Portraits during a pandemic: Art teacher re-creates masterpieces to delight her students

Tess Lewis recreates masterpieces to delight students.

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Tess Lewis recreates masterpieces to delight students.

“This is just another way that I hope to spread a little joy through art,” said Tess Lewis, a former Dayton resident

It all started when the Getty Museum in Los Angeles asked its followers to re-create their favorite works of art with whatever they could find in their own home while under quarantine.

"We challenge you to re-create a work of art with objects (and people) in your home," the Getty tweeted on March 25. They laid out three rules: "Choose your favorite artwork. Find three things lying around your house. Re-create the artwork with those items."

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This fun diversion prompted folks around the country to start sharing their re-creations with the museum. Tess Lewis’ approach to Getty’s challenge caught our eye.

Lewis, a former Dayton resident, is currently teaching art at Parker Woods Montessori, which is part of Cincinnati’s public school system. She was looking for ways to stay engaged with her students, and keep them excited about learning about art while at home. This challenge proved to be a brilliant way to do just that.

Using found objects, a clever use of clothing, and a bit of makeup, Lewis started re-creating her favorite masterpieces. Her husband, Nathan Lewis, a Northmont graduate and beloved local musician, lent a hand by taking the photos and making sure the lighting and angles were just right.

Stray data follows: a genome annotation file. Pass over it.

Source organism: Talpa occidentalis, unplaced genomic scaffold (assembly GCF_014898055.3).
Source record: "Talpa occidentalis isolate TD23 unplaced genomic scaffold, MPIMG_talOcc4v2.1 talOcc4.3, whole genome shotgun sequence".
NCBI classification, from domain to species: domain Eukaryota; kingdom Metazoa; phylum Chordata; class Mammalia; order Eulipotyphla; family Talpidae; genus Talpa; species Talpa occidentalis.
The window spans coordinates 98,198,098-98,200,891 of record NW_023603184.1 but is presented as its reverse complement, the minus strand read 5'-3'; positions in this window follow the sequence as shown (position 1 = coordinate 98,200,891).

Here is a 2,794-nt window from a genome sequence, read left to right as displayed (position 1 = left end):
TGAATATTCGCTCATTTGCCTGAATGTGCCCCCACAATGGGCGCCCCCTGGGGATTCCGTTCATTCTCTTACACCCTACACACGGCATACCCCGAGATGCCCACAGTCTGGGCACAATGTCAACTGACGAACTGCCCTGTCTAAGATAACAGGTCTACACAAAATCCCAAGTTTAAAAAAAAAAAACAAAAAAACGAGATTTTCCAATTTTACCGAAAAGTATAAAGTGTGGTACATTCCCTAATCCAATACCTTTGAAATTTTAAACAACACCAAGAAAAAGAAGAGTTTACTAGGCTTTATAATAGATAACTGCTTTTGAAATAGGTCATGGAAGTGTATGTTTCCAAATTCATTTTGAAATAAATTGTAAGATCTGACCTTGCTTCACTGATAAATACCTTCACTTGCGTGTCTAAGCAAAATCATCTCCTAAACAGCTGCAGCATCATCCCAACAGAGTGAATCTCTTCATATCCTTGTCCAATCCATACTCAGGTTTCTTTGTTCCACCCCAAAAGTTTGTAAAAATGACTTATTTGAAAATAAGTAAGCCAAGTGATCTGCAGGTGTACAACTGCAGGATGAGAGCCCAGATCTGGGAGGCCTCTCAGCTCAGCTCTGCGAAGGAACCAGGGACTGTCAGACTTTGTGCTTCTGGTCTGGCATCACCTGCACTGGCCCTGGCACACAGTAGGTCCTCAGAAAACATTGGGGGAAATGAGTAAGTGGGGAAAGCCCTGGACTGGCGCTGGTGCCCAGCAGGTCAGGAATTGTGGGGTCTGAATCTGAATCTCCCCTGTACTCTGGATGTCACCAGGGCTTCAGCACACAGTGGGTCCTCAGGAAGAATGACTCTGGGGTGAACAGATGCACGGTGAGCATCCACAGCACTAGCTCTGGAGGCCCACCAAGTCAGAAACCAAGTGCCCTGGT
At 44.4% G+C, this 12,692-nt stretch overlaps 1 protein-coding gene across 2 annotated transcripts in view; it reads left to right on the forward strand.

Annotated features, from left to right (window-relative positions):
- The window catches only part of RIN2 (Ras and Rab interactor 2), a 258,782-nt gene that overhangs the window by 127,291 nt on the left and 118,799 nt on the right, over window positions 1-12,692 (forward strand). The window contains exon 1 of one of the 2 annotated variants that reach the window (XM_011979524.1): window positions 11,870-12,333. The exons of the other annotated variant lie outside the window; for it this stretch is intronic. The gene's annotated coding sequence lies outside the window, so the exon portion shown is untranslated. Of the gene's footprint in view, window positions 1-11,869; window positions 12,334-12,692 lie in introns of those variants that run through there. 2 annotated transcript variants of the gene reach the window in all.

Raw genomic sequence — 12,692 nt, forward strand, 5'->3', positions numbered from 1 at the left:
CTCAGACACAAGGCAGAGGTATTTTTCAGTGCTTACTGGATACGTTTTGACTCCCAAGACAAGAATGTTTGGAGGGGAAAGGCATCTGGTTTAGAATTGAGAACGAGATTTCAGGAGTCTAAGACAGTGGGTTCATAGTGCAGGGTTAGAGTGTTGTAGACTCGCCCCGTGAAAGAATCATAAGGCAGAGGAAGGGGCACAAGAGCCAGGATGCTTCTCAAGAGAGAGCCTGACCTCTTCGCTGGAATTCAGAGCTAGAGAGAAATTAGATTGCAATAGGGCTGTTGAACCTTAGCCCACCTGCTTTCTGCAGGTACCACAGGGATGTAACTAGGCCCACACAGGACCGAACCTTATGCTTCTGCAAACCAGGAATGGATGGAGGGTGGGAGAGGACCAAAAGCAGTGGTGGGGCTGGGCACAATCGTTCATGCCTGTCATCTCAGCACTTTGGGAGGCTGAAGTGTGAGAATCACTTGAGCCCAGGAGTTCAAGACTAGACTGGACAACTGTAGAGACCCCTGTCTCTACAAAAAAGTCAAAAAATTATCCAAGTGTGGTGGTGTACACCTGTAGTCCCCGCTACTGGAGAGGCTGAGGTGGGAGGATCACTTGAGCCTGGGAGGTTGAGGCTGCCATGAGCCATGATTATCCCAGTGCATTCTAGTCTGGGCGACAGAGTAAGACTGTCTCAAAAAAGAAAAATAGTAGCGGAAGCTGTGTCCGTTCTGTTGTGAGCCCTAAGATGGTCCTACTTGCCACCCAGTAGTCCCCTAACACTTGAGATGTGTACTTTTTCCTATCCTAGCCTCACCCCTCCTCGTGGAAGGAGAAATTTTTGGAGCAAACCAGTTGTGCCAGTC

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The series is ongoing and can be found at her "Ms. Tess Makes a Mess" Facebook page. The re-created pieces range in style and era, from classic portraits to surrealism, and always include information about the artist and their inspiration.

“I’ve been trying to be creative in how to offer some art enrichment at home. My goal was to engage my students and expose them to art in a way that didn’t require art materials for them to participate,” Lewis explained in our interview.

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“Even if they were just seeing and reading about it, that is great. And now it has expanded beyond that. It’s an opportunity to advocate for art to my students, their families and my friends. This is just another way that I hope to spread a little joy through art.”

Unfortunately, not all of her students have access to the internet, so Lewis has also been working on ways to connect with those kids as well. “I have also been hand-making mini-sketchbooks and mailing them to my students. I have sent out over 100 so far. I am hoping to give my students a fun surprise in the mail and let them know how much I miss them all.”

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The response from Lewis’ students has been enthusiastic. They’ve been posting and sending in their own photos of paintings they’ve recreated, completed sketchbooks and art projects. One parent mentioned their kids have gone through all the paper in the house!

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Lewis has inspired not only her students, but also her friends and family in the Dayton area. “My friends also seem to get a kick out of it. I’m hoping it is a lighthearted break to the craziness of the coronavirus.”

Visit the Ms. Tess Makes a Mess for lots of fun art project ideas!

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